A Boost of Self Confidence

A Boost of Self Confidence

הרב שלום רוזנר

In Parshat Pinchas there is a census of the nation that contains a pattern distinct from others listed in the Torah.  Each shevet is referred to by a sort of nickname with the addition of two letters to their name.  For example, בני ראובן חנוך משפחת החנוכי – The sons of Reuven: Chanoch, the Chanocite family… (Bamidbar 26:5).   Why is a letter hei added at the beginning and a letter yud added at the end of the name? 


Rashi explains that by tracking their genealogy so carefully, highlights that their lineage remained pure.   The other nations of the world may hypothesize that since their ancestors were slaves, the Egyptians likely violated the women and the resulting children are no longer pure descendants of Avraham.   The Torah adds the letters yud and hei – which spell God’s name, to indicate that God testifies to the purity of the nation.  


We may ponder, do these additional letters added to the names of the leaders of the shevatim actually have any impact on what other nations think or believe? Furthermore, why are these extra letters inserted here in Parshat Pinchas and not included in the census conducted in Parshat Bamidbar? 


Rabbi Frand in his sefer The Power of a Vort, cites an explanation offered by the Tolna Rav. There is a gemara (Sanhedrin 107) that dissects David Hamelech’s plea for forgiveness following his misdeed with Bat Sheva, based on Tehillim 19:14.   He begins with שגיאות מי יבין Who can discern mistakes? - thereby asking for Hashem’s forgiveness.  Then he states: מנסתרות נקני -cleanse me from unperceived transgressions. גם מזדים חשך עבדך from intentional transgressions restrain your servant.  Finally, David requests: אל ימשלו בי - may they not rule me.  The gemara explains that the last request was a plea that the sages not speak negatively about David.   Why is David Hamelech so concerned about what others say about him?  Did he have a fear that negative PR could harm his reign?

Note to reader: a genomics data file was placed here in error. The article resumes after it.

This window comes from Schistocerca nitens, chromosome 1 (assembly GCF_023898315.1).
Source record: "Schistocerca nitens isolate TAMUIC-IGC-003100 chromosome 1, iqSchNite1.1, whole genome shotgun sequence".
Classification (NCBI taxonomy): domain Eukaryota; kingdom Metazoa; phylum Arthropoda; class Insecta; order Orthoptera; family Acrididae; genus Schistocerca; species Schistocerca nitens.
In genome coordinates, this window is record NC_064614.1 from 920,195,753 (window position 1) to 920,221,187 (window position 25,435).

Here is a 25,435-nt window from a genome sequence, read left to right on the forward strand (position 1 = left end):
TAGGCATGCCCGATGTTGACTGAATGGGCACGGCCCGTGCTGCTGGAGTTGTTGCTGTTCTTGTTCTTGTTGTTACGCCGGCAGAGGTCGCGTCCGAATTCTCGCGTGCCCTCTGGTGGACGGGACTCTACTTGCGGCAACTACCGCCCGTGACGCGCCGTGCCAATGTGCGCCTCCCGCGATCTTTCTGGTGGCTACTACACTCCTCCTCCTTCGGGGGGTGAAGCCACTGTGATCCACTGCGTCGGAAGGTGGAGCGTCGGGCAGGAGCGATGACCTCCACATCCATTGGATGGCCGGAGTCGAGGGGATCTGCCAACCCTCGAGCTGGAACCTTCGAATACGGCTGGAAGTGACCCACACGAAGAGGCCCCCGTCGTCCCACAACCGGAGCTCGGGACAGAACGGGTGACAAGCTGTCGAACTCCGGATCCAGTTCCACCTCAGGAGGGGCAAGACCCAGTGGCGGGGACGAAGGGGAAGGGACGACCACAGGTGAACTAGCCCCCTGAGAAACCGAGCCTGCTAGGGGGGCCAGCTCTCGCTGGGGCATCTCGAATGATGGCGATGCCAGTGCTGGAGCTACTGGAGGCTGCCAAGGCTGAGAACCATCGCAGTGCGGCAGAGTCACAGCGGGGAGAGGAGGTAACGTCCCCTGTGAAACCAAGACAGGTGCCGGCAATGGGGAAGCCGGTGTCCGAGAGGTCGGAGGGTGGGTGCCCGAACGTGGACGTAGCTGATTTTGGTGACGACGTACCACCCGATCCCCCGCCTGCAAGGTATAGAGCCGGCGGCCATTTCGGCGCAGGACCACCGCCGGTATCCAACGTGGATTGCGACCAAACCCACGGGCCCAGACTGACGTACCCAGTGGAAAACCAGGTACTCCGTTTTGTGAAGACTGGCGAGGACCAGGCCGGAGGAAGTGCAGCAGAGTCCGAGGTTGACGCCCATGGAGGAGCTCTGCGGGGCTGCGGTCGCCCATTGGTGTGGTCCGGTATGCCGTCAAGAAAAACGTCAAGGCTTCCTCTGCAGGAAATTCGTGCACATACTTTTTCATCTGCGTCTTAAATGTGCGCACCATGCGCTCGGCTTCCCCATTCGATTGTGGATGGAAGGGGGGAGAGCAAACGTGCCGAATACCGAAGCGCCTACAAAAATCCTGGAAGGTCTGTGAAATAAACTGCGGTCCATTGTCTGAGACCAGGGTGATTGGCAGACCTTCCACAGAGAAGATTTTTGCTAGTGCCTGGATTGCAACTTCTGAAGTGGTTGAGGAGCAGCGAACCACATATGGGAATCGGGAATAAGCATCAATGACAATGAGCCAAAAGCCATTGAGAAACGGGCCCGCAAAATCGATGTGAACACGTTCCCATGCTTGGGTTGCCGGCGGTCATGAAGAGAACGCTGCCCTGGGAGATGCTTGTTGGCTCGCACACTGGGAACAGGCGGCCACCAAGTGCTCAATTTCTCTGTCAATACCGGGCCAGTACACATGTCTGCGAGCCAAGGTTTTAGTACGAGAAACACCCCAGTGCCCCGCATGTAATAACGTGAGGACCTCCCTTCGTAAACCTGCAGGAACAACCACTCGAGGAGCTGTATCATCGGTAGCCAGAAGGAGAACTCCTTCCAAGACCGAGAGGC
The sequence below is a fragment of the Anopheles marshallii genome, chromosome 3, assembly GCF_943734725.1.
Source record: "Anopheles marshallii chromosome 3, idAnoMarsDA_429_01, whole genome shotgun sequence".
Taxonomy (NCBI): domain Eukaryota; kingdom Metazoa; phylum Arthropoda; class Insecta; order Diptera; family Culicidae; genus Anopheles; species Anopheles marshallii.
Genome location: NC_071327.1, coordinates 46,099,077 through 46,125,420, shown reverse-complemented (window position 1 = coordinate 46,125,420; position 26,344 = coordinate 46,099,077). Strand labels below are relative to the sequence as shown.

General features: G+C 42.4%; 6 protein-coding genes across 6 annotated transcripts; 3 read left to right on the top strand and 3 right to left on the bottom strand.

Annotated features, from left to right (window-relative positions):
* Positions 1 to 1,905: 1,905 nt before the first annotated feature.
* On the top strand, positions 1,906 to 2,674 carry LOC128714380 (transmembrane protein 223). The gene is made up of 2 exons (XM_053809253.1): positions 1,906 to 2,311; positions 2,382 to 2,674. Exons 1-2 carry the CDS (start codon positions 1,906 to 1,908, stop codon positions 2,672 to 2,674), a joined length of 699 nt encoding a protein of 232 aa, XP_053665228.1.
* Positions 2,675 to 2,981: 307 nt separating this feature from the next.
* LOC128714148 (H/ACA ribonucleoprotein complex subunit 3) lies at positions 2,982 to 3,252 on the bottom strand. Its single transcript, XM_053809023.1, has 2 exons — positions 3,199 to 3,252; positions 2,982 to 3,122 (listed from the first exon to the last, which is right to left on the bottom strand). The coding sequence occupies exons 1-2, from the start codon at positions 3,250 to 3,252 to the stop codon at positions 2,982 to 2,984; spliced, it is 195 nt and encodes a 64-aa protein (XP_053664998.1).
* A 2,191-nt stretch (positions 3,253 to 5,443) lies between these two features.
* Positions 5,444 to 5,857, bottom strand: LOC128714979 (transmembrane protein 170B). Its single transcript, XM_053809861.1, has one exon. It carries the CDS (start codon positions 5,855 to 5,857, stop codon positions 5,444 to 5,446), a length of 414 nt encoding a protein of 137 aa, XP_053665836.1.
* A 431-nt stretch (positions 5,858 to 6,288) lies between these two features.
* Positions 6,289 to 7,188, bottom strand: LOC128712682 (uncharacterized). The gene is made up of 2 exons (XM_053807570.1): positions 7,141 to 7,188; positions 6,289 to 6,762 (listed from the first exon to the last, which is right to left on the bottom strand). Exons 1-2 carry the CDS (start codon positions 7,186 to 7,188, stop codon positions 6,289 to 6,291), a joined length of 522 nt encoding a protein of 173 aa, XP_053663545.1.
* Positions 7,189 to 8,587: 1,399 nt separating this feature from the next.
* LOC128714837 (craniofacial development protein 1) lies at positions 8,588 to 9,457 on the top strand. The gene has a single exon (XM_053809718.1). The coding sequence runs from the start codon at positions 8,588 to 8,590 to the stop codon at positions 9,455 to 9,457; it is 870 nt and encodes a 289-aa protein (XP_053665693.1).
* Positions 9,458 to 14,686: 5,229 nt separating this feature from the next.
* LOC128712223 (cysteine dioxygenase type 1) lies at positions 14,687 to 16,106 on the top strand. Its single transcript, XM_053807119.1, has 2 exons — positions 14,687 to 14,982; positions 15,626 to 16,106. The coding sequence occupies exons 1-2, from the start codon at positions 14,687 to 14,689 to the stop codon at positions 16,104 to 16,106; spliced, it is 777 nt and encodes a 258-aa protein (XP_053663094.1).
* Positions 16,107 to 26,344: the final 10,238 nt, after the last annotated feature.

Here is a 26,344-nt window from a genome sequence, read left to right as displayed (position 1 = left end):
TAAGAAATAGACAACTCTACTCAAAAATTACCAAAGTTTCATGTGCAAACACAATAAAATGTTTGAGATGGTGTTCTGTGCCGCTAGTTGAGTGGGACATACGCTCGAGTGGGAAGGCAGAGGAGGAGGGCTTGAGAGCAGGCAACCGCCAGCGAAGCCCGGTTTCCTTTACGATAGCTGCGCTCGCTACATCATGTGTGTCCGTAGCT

The Tolna Rav explains that a person who perceives himself in a negative manner becomes easy prey for the yetzer hara.  A person who believes in himself, who views himself as a ben torah, will be able to confront his evil inclination and declare “how can I engage in that act, it is beneath me”.  However, a person with low self esteem may contemplate “I am nothing anyway, so no big deal if I sin a little here and there.”  David Hamelech was concerned that if people spoke negatively of him, it may lead him to think of himself as a rasha and then a self-fulfilling prophecy would send him on a downward spiral into a moral abyss.  


The insertion of the letters hei and yud to highlight God’s seal on each shevet’s authenticity may have no impact on the other nations of the world.  That is not their purpose.  Rather, it is for us to believe in the purity of our lineage, so we are motivated to preserve it.  Perhaps the reason it appears now and not previously is because we are now in the 40th year and there is a new generation.   The previous generation that lived through the exile and exodus, had first-hand knowledge of what transpired and could dismiss any statements made by the other nations about the Jewish women as viscous rumors.  The new generation required some assistance in order to be able to dismiss the other nations’ claims and so Hashem surrounded the Jewish families with his name to testify that their roots are pure.  


 


In a similar manner, Rabbi Aharon Soloveichik in his sefer Logic of the Heart, Logic of the Mind, notes that the word tochaha is derived from the word hochaha, which means “proof” or “demonstration.” Offering rebuke means proving or demonstrating to another that he can do much better, showing him that the action is beneath him and that Hashem believes he is above such behavior. Proper tochaha, then, means lifting someone up, not, God forbid, putting them down. That is also why the pasuk uses the word “amitecha” (your fellow). Tochaha should be a friendly reminder that such behavior is not becoming of the person receiving rebuke.


It is important that one maintain self esteem and self confidence in their avodat Hashem.  As the Slobodka philosophy dictates- adam “man” is derived from the term “adame lo” – to be like Him.   To mimic God one has to exalt confidence and seek to achieve greatness.   However, this should be done while considering the position of Novardok – that adam “man” is derived from the word adama – dirt and should remain modest and humble like the lowly earth.   May we be able to achieve the proper balance between these two philosophies so we can maintain self esteem and humility simultaneously.  

 

 

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